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Published byAndrew Bishop Modified over 7 years ago
Skim Reading Exercises
Skim reading exercise: 1 Look at the first sentences in a paragraph to get the main idea Click here to see Exercise 1 and start your timer (25 seconds) There is a long history of recreational use of the countryside. In the North York Moors the Royal Hunting Forest of Pickering was established in 1106 by King Henry I, but areas such as this were exclusively for use by their owners - the aristocracy, and also served to provide food. The concept of access to the countryside for all took a long time to become firmly established. The reality took even longer. Each National Park is run by an Authority. The North York Moors National Park Authority consists of a committee of 26 members who meet regularly to make key decisions about planning applications, how the Park is managed and future policies. The Authority is assisted in its work by a National Park Officer and around 75 full time staff. main idea key words key word clue Look for key words (names, places, technical terms) Look for clues in the text (eg italicised words) Do Scan your eyes down the middle of the text column rather than reading along every line.
In England and Wales there are 11 National Parks. Together they cover 13,877 square kilometres (5360 square miles) - nearly 10% of England and Wales. They include our finest landscapes. In our National Parks you could find moorland, mountains, lakes, woodland, farmland, coastline, scenic villages and much more. Our National Parks are working landscapes where people live and where most of the land is privately owned, for example by estate owners and farmers. In some countries, National Parks are uninhabited, wilderness areas under state control. Every year the National Park Authorities in England and Wales each submit their plans for expenditure to the Government.The Secretary of State for the Environment approves a grant for each National Park; 75% of this is provided by the Government (a National Park supplementary Grant) and 25% is provided by the relevant Local Authorities. National Parks are, therefore, funded by taxpayers. In 1998/99 the North York Moors National Park Authority received almost £3 million in this way. The work of the National Park Authority is limited by funding and therefore each National Park raises additional income through, for example, fees for planning applications, sale of publications and car park charges.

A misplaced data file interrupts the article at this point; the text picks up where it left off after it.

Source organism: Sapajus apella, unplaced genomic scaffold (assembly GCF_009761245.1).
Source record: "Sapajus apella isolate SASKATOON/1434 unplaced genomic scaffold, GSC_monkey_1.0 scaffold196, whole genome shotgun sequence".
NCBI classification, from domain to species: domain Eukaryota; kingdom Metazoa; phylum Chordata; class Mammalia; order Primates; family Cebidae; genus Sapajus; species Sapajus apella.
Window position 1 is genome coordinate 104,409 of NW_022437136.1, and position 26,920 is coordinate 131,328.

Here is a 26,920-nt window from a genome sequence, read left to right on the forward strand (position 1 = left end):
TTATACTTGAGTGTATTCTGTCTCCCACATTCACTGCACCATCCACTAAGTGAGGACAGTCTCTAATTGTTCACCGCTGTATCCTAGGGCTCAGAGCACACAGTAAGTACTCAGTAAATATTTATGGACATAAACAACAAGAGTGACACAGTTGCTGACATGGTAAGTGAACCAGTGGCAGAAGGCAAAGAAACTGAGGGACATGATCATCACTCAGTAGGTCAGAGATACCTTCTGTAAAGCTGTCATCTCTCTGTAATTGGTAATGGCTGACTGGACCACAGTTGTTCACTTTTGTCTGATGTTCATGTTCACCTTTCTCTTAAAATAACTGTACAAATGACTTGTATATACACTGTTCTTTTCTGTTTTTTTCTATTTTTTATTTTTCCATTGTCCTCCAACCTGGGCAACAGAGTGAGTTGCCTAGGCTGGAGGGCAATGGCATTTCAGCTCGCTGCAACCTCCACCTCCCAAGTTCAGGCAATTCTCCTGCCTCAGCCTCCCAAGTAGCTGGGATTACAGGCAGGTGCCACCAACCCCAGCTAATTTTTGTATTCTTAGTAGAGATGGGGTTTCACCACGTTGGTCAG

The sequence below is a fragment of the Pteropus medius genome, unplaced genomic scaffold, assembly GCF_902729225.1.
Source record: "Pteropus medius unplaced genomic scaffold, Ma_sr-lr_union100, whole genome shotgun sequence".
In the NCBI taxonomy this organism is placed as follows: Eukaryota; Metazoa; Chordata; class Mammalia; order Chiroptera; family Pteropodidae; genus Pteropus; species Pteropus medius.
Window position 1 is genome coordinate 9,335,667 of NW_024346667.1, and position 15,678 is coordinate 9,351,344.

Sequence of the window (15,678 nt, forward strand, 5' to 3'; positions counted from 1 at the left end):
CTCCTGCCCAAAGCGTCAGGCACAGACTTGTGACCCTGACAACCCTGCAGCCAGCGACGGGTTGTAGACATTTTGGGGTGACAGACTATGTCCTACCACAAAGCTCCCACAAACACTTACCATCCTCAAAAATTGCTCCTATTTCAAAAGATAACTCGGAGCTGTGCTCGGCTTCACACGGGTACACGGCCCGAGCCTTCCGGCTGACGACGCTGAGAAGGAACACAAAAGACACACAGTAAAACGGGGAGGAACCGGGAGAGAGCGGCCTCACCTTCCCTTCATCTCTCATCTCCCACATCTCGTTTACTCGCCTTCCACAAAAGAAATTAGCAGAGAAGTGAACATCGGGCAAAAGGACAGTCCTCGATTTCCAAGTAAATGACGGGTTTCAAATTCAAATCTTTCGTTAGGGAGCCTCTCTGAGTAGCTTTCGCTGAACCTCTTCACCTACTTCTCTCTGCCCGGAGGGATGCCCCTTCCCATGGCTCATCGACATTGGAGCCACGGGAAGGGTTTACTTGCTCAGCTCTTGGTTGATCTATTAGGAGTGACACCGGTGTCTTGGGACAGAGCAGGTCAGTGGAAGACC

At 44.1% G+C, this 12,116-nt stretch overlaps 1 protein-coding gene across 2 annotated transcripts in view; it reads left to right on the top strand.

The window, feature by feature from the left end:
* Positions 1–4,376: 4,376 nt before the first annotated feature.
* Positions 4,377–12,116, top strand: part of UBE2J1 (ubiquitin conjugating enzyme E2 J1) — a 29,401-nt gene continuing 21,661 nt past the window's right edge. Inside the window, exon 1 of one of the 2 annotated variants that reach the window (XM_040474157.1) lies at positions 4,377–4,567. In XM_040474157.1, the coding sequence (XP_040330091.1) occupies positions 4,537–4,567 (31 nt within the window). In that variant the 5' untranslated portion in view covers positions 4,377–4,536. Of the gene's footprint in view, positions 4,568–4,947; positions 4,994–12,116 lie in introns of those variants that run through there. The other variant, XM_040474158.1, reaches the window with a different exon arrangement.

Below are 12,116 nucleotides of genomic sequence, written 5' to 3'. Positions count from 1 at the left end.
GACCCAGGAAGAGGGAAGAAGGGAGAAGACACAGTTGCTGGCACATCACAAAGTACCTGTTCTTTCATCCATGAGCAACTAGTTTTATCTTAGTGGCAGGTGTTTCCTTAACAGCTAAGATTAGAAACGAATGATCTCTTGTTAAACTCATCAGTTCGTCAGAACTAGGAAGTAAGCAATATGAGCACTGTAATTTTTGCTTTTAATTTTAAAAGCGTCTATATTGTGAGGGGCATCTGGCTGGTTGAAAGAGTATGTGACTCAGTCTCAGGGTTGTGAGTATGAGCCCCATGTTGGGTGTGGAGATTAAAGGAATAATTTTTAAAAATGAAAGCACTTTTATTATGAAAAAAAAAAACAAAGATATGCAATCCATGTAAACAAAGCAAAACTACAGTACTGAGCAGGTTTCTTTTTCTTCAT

Skim reading test: 1 Time’s up! Now try to answer the following points based on what you have read. National Parks How many are there? What % or what area (km/miles)? What might you find in a National Park? Who owns them? Who pays for them? Next exercise
Skim reading exercise: - 2 Reminder: For effective skim reading Scan your eyes down the middle of the text column rather than reading along every line. Look for key words (names, places, technical terms) Look for clues in the text (eg italicised words) Look at the first sentences in a paragraph Click here to see Exercise 2 and start your timer (25 seconds) In exercise 1 you probably felt you could have “got into” the article more quickly if you had known what sort of questions you might look for. This is where “active reading” is a more effective way of learning. Before starting to read, make a note of the kinds of things you hope to find out, then quickly skim through to look for them. In the next extract, you will be looking to answer the following questions. Note these questions down and then continue to Exercise 2. How much does tourism bring SE England? What are the main attractions? How many visitors does the region receive?
Tourism is an important economic activity in the South East, contributing about £5.1bn to the economy of the region as a whole. The region has a strong rural tourism product, with visitors attracted by the diverse and nationally important landscape, attractive market towns and villages, seaside resorts and coastal scenery, high quality paths and trails, along with a wealth of historic sites and properties. The gateway status of the South East attracted 4.25m overseas visitors to the region in 1997, along with 21m overnight UK visitors and 150m day visitors. Farm-based serviced accommodation is provided by, amongst others, the members of the Farm Holiday Bureau - nationally they have over 1,000 members. Farmhouse accommodation is generally available for an average of 6 guests. Many more bed spaces are provided in rural areas by non-farm accommodation, ranging from modest bed and breakfast and guest houses through inns to large, expensive country house hotels. There are major tourist attractions in the rural areas of the region. For example, Thorpe Park in Surrey and Legoland in Berkshire both attract nearly 1.5m visitors a year. Some small towns in the region, such as Woodstock, Oxfordshire, attract over a million visitors each year - 400,000 paying to visit the adjacent Blenheim Palace. It is estimated that the villages and countryside of the region offer around 200 major attractions (such as historic houses, gardens and steam railways), catering for 11.5m visitors a year. Farm attractions are represented by a number of county based networks and range from part-time, seasonal ventures to major attractions.
Skim reading test:2 Time’s up! Now try to answer the following points based on what you have read. Tourism in South East England How much does tourism bring SE England? What are the main attractions? How many visitors does the region receive?
Well done! You’ve now completed the skim reading exercises.
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